Punk was really about just making your own music wasn’t it. Not caring too much about how it sounded but just getting out there with your own songs, so as such, it did fit in with the punk ethic
It did, and in every sense it was a punk record. I made a demo in a small studio, made a tape for £25, and took it to a record company. Well, no, actually at first I took it too a record shop in West Didsbury called Pandemonium Records. I was very naïve, and just asked the guy serving if he knew any punk record labels I could take it to. He said “There’s Stiff Records, in London, but that’s a bit of a trek, Oh yeah, there’s one down the road in Withington, called Rabid Records.” So I just walked all the way to their office and met these guys who were sat around drinking coffee, which I didn’t think was very punk. They played it on a reel to reel tape player and they liked it. Most importantly Martin Hannett, the legendary producer of The Buzzcocks and, and who went on to produce Happy Mondays and Joy Division, liked it too. We rehearsed it in the cellar, went to Pennine Studios in Oldham and for £200 we recorded and mastered a single. John Peel was responsible for it becoming a hit. He loved it, and was the first to play it, and then daytime Radio One picked it up. I remember when I first heard Simon Bates play it, I thought ‘We’re on to a winner here’.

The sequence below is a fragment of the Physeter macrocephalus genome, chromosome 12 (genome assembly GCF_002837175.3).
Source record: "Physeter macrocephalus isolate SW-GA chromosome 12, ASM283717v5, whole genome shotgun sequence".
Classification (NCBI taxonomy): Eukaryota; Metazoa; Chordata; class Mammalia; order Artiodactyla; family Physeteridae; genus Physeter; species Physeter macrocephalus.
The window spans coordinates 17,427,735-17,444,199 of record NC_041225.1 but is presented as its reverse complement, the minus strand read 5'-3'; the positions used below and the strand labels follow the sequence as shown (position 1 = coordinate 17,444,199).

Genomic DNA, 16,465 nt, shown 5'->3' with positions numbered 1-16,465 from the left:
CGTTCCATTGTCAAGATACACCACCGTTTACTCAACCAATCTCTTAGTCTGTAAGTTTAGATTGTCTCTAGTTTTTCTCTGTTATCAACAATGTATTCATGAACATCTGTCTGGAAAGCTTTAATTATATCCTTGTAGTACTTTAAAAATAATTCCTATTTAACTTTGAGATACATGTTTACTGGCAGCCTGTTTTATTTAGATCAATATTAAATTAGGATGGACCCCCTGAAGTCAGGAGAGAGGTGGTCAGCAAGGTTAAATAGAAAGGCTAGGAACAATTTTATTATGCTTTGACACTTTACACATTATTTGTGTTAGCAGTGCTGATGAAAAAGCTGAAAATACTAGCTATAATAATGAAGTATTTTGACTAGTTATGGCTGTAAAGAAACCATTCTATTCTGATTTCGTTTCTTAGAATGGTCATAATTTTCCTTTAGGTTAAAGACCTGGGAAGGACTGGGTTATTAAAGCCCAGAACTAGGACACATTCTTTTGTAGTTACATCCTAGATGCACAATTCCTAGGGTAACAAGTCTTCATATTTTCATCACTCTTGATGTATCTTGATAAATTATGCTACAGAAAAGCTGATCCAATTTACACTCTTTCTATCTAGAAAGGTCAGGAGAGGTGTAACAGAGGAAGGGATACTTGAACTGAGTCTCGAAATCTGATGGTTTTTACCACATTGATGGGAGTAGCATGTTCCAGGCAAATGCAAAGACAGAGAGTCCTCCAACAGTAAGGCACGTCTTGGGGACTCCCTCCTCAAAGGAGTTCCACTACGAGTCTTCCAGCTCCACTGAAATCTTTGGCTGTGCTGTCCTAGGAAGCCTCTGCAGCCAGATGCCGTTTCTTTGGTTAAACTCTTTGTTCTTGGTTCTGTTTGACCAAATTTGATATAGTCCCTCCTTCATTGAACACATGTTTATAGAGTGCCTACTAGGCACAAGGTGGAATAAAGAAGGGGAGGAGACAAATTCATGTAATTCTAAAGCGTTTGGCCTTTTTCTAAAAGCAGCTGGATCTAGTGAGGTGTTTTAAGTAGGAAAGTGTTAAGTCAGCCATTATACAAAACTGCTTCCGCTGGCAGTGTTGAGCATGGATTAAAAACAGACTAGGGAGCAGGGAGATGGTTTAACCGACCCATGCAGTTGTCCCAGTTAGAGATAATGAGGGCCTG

And I suppose there was pressure then to capitalise on the hit and bring out an album